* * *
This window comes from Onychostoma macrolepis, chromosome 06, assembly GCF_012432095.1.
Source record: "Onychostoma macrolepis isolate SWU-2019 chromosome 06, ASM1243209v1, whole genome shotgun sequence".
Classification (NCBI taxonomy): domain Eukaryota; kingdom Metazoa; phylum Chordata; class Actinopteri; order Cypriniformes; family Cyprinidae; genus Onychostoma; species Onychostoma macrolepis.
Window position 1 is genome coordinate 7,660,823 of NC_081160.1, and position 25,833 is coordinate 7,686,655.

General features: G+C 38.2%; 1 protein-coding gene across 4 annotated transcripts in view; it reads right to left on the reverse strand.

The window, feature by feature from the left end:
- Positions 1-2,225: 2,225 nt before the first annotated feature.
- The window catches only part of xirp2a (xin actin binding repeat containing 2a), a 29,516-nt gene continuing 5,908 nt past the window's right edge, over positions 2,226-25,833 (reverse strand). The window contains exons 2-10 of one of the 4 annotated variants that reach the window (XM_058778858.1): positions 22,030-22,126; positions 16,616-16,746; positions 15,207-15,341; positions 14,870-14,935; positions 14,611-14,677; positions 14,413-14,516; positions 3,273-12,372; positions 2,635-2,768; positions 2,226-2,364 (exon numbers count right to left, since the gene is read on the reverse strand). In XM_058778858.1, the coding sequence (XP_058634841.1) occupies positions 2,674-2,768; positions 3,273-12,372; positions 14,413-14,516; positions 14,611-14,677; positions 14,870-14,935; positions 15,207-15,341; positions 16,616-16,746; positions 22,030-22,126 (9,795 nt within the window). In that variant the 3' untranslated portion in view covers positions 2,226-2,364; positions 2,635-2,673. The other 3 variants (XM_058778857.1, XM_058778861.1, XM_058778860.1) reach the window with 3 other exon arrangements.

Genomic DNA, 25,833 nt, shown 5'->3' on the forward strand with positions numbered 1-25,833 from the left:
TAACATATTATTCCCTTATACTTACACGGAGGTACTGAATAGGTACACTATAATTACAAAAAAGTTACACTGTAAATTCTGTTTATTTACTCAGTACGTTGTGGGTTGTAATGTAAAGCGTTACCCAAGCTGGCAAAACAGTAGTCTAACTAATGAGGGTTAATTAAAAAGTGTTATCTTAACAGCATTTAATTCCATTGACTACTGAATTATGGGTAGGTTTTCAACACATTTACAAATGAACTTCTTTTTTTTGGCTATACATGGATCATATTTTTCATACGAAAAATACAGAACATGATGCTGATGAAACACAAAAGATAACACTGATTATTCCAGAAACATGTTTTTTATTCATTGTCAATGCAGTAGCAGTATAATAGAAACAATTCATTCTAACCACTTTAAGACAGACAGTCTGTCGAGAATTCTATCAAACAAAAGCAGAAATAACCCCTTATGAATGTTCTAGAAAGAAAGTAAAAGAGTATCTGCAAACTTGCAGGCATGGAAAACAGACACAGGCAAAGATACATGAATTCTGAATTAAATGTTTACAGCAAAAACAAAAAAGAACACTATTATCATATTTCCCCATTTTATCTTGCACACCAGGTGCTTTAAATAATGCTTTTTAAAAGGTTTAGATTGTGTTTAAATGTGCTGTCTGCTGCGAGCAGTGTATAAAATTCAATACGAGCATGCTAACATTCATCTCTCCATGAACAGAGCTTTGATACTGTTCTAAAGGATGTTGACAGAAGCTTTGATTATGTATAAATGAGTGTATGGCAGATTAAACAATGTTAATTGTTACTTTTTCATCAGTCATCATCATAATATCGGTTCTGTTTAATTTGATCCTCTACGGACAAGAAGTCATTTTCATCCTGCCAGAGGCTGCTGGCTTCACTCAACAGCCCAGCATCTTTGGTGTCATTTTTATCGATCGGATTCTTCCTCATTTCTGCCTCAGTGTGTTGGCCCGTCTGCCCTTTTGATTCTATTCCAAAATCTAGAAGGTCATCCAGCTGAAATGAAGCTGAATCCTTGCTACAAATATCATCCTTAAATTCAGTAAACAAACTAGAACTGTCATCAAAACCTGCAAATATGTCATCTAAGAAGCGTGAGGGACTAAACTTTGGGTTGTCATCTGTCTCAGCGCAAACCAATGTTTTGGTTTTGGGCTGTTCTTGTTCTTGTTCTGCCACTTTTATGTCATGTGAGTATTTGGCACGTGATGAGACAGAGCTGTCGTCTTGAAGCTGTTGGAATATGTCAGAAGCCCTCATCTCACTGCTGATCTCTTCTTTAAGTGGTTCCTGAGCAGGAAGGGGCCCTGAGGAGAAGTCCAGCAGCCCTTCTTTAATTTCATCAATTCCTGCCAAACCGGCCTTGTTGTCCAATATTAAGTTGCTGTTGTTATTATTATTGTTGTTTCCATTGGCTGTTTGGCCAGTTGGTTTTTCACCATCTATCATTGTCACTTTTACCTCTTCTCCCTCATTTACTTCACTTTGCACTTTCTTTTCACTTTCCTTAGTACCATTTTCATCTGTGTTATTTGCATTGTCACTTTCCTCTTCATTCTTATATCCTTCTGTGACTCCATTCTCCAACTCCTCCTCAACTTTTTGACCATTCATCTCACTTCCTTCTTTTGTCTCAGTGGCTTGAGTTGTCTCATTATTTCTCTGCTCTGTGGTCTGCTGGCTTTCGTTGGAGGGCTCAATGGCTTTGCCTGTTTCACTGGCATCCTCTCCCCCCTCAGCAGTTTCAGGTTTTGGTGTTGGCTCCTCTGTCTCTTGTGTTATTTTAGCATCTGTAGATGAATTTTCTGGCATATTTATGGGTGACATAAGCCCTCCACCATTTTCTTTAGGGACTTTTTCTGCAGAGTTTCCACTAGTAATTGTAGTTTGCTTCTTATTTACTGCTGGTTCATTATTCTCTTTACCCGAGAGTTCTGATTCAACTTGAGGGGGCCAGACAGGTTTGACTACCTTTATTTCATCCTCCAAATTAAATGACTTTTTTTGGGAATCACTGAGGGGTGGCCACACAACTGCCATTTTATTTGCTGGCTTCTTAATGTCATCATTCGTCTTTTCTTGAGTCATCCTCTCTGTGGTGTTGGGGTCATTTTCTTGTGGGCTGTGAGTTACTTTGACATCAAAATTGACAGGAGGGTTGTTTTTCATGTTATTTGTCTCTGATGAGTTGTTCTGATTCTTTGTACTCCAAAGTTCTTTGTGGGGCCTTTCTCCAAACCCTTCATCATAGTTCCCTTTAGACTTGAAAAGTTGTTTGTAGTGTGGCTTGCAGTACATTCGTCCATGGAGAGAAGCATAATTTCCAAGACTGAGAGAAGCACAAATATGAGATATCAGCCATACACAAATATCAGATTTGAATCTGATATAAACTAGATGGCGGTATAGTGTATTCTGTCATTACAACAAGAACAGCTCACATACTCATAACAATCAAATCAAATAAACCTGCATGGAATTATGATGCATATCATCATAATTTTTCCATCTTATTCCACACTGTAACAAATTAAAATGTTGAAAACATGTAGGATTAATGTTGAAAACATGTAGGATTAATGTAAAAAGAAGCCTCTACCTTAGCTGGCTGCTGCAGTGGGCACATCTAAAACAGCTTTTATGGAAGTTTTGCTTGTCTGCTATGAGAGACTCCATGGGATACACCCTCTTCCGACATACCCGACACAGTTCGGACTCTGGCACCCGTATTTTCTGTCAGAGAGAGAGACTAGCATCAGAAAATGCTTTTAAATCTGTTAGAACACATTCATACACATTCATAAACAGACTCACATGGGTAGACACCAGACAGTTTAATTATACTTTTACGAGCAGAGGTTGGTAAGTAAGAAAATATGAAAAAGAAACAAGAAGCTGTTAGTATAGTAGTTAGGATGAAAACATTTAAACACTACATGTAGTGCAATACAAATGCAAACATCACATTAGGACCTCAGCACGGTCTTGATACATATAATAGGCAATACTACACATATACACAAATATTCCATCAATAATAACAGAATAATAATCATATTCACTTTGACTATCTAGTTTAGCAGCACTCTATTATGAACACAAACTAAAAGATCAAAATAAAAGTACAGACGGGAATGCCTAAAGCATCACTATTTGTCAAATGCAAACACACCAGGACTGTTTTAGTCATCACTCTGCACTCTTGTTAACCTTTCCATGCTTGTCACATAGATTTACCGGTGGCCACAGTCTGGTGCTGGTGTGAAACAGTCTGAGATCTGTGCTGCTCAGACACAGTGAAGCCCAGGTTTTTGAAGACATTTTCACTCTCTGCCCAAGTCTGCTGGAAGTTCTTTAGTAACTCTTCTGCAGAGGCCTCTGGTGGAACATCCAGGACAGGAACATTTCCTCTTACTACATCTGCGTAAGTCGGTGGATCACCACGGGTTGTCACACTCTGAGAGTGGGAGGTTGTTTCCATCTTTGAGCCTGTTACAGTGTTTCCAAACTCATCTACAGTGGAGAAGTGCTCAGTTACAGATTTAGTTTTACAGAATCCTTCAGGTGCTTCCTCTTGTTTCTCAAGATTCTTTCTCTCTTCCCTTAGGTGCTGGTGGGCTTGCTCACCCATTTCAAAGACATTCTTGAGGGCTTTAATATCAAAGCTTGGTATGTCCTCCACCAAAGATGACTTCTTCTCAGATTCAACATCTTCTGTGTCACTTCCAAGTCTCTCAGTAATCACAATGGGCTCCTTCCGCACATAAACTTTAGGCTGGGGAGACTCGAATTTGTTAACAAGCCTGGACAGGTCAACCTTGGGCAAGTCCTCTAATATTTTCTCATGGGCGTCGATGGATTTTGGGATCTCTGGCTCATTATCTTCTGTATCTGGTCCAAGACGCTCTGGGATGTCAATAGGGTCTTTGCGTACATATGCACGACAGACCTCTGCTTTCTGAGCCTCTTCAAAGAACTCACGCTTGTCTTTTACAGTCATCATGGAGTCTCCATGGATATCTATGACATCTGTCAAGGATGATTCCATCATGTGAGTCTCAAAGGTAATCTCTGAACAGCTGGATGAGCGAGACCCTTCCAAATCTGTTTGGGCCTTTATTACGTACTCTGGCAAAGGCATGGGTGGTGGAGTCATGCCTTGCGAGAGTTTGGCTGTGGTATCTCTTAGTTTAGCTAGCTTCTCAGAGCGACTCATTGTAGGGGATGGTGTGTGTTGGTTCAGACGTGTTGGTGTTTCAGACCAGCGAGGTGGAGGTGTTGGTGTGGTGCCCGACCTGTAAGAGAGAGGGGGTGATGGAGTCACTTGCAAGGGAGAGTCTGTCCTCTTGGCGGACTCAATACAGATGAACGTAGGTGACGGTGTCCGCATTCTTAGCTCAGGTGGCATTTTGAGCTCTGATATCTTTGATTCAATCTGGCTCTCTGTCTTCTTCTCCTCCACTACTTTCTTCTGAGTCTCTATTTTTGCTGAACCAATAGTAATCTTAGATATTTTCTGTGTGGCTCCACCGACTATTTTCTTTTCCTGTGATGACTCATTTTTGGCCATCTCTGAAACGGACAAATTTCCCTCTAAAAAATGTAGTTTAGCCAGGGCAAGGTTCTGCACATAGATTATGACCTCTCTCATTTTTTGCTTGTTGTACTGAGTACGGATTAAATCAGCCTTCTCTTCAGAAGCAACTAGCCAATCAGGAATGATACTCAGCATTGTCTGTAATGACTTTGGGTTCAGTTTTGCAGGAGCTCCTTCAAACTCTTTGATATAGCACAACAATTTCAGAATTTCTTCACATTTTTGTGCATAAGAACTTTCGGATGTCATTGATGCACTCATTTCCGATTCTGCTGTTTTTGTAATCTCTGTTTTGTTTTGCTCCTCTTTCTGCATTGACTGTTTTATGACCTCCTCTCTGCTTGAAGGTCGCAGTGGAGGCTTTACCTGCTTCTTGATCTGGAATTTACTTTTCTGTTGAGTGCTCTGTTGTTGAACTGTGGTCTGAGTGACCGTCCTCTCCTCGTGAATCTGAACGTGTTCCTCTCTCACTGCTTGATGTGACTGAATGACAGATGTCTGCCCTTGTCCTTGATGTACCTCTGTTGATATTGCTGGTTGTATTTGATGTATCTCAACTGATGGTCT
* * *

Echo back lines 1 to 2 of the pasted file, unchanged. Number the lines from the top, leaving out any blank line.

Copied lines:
This window comes from Onychostoma macrolepis, chromosome 06, assembly GCF_012432095.1.
Source record: "Onychostoma macrolepis isolate SWU-2019 chromosome 06, ASM1243209v1, whole genome shotgun sequence".